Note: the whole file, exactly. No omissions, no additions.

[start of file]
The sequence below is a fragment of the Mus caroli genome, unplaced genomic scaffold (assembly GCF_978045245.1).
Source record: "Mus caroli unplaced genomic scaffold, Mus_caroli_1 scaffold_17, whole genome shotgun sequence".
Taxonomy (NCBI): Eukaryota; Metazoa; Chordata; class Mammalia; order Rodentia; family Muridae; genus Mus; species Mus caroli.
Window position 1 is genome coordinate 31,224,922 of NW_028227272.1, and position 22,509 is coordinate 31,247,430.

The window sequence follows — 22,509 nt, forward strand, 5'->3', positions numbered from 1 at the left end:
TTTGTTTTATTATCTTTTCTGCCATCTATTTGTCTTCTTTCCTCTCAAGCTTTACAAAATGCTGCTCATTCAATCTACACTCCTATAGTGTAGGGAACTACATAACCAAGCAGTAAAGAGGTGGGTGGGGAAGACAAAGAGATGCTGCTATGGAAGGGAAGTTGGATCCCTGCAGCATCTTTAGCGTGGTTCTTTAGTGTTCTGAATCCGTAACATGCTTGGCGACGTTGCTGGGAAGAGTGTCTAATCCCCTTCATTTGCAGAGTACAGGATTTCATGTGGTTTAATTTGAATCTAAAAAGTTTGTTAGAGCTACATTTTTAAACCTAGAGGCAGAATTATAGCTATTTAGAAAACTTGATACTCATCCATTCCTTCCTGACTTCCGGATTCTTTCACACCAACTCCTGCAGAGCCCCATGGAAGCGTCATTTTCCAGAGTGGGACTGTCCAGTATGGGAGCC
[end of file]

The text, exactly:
The sequence below is a fragment of the Mus caroli genome, unplaced genomic scaffold (assembly GCF_978045245.1).
Source record: "Mus caroli unplaced genomic scaffold, Mus_caroli_1 scaffold_17, whole genome shotgun sequence".
Taxonomy (NCBI): Eukaryota; Metazoa; Chordata; class Mammalia; order Rodentia; family Muridae; genus Mus; species Mus caroli.
Window position 1 is genome coordinate 31,224,922 of NW_028227272.1, and position 22,509 is coordinate 31,247,430.

The window sequence follows — 22,509 nt, forward strand, 5'->3', positions numbered from 1 at the left end:
TTTGTTTTATTATCTTTTCTGCCATCTATTTGTCTTCTTTCCTCTCAAGCTTTACAAAATGCTGCTCATTCAATCTACACTCCTATAGTGTAGGGAACTACATAACCAAGCAGTAAAGAGGTGGGTGGGGAAGACAAAGAGATGCTGCTATGGAAGGGAAGTTGGATCCCTGCAGCATCTTTAGCGTGGTTCTTTAGTGTTCTGAATCCGTAACATGCTTGGCGACGTTGCTGGGAAGAGTGTCTAATCCCCTTCATTTGCAGAGTACAGGATTTCATGTGGTTTAATTTGAATCTAAAAAGTTTGTTAGAGCTACATTTTTAAACCTAGAGGCAGAATTATAGCTATTTAGAAAACTTGATACTCATCCATTCCTTCCTGACTTCCGGATTCTTTCACACCAACTCCTGCAGAGCCCCATGGAAGCGTCATTTTCCAGAGTGGGACTGTCCAGTATGGGAGCC